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Unorthodox female comedy show avoids male bashing

OUT FOR LAUGHS 96

Kresge Auditorium, Last Saturday

Featuring Reno, Diane Amos, Sharon Utley

By David V Rodriguez
Associate Arts Editor

You could count on one hand the number of men at Out For Laughs 96 last Saturday night in Kresge Auditorium. The show, billed as "a wild night of women's comedy" was sponsored by Women's Studies and feminist magazine Sojourner, promised to be unusual for an Institute event. On the way in audience members were handed flyers for a poetry competition and the National Organization of Women. Inside was a mostly older, mostly non-MIT crowd.

The three performing stand-up comedians were Reno, Sharon Utley, and Diane Amos. Utley started off the show, talking about her about her experiences as a woman and lesbian: "A good femme doesn't cook... She orders Pizza Hut." She talked about coming out to her father and brother and being surprised that everyone already knew. Her single prop was a solo sexual aid which she used to give advice to the cast of Waiting to Exhale.

Next was Diane Amos, whose main claim to fame comes from being the Pine-Sol Lady. Although she has been on Starsearch, Comedy Central, and A&E, it's the Pine Sole ads that get her recognition - part of her act recounted getting chased around by old ladies wanting to know if her son in the commercials is really her own. She joked about being raised in a family led by two lesbians, made more complex by one being black and the other being Jewish. Her best bit was an improvised poem on topics the audience suggested: sex and motorcycles.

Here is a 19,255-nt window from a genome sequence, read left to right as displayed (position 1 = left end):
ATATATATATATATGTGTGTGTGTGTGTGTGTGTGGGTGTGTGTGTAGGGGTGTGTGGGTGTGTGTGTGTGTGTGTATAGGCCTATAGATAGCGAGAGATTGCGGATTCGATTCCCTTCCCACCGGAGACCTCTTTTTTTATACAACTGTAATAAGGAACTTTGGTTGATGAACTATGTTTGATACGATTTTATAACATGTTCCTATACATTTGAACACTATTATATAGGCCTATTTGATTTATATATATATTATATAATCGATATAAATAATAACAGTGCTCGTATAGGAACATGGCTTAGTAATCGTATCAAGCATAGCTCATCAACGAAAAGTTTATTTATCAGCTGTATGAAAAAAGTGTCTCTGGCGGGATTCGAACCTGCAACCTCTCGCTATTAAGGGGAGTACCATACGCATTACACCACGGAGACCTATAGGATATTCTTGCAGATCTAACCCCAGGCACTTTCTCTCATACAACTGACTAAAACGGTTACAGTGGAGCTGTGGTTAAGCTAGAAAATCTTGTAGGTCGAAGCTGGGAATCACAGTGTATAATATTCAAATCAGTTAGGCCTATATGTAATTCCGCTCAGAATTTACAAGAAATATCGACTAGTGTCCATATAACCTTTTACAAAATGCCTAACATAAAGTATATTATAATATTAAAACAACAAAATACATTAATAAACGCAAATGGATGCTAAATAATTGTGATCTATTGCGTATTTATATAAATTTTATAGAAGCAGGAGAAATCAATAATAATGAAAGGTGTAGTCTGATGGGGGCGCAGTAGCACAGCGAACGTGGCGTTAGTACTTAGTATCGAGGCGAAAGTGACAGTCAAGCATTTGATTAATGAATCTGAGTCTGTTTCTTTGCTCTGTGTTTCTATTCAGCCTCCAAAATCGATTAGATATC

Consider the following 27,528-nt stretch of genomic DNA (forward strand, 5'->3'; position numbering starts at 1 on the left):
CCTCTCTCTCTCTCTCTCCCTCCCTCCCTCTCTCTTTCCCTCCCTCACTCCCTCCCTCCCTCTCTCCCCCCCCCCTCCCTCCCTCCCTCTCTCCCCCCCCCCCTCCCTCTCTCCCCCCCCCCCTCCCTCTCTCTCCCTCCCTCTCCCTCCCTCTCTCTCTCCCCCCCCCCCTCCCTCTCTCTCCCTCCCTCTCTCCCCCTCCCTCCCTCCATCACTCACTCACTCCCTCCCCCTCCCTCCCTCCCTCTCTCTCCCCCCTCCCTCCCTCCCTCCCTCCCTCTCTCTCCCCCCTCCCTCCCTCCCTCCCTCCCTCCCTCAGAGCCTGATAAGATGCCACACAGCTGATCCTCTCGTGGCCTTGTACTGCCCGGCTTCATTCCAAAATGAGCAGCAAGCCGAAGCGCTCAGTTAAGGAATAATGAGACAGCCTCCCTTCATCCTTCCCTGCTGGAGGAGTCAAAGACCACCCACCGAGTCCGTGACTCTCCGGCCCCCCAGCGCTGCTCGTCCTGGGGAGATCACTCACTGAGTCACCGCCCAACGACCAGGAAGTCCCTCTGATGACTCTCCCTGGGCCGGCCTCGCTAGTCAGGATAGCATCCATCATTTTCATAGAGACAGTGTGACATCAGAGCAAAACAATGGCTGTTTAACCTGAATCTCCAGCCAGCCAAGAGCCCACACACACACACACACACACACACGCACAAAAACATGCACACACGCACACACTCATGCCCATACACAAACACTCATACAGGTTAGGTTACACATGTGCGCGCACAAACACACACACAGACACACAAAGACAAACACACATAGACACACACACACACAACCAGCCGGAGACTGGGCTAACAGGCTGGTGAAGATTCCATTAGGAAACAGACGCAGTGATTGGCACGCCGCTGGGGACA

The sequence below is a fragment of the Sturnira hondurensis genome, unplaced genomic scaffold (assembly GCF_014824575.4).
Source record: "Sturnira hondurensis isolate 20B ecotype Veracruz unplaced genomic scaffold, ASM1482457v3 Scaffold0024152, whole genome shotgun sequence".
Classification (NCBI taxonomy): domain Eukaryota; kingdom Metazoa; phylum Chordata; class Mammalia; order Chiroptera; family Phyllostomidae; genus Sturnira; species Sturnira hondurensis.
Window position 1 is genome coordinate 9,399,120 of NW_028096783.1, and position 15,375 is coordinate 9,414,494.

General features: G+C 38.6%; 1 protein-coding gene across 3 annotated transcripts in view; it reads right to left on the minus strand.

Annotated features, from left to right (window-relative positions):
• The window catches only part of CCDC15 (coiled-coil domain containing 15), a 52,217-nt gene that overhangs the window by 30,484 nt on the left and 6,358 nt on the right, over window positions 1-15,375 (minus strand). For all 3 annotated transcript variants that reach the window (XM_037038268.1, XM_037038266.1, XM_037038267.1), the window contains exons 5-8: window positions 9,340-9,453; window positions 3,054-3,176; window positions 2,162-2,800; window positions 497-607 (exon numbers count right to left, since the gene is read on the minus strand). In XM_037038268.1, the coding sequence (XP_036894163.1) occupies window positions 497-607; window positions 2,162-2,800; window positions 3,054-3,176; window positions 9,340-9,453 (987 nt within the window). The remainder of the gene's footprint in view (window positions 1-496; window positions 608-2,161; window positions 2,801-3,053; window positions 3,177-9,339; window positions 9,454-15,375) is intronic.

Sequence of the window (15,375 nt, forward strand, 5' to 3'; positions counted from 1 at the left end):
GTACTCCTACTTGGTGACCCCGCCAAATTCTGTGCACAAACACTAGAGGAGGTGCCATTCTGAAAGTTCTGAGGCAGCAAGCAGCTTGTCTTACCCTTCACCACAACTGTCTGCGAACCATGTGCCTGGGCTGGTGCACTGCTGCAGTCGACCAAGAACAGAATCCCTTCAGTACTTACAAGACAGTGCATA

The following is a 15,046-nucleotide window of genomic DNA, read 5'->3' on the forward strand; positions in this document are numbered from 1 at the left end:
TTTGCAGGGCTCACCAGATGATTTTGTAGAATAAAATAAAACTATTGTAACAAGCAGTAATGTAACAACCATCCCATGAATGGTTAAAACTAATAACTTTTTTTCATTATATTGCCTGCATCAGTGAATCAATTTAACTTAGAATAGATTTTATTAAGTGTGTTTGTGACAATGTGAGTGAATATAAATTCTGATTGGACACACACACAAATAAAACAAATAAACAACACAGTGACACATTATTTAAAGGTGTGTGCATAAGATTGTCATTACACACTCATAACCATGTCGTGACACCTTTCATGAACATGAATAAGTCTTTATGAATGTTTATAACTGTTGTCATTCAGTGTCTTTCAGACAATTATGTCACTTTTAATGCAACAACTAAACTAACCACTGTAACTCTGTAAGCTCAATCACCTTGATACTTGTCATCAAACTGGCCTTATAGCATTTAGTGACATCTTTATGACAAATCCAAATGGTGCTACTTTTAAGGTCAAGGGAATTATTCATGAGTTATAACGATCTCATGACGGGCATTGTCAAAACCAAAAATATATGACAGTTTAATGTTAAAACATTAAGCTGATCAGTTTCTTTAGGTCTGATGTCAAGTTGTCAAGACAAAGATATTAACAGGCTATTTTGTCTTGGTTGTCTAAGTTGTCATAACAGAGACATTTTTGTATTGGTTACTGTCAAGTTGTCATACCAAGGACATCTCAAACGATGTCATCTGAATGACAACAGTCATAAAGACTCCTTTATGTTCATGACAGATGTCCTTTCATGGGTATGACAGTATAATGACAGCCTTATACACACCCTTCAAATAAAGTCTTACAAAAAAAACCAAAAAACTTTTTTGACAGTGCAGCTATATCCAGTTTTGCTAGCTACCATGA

The last performer, Reno, described her act as "a radical departure from the norm of syntax and sequential, linear thinking," which translates on stage to high-energy rambling. Her style was similar to the old drug-induced bits of Robin Williams, but not as coherent. There were several stretches where nothing she said was intelligible. The audience didn't seem to mind, however, for the delivery was enjoyable. She moved fast in covering everything she could think of, occasionally stumbling into genuinely funny moments.

Overall, the night didn't have the extreme feminist bent that it could have had. As the material evolved naturally from their female perspective, it never became hostile. It probably was a good thing that he men in the audience never felt they were the target of the night's humor.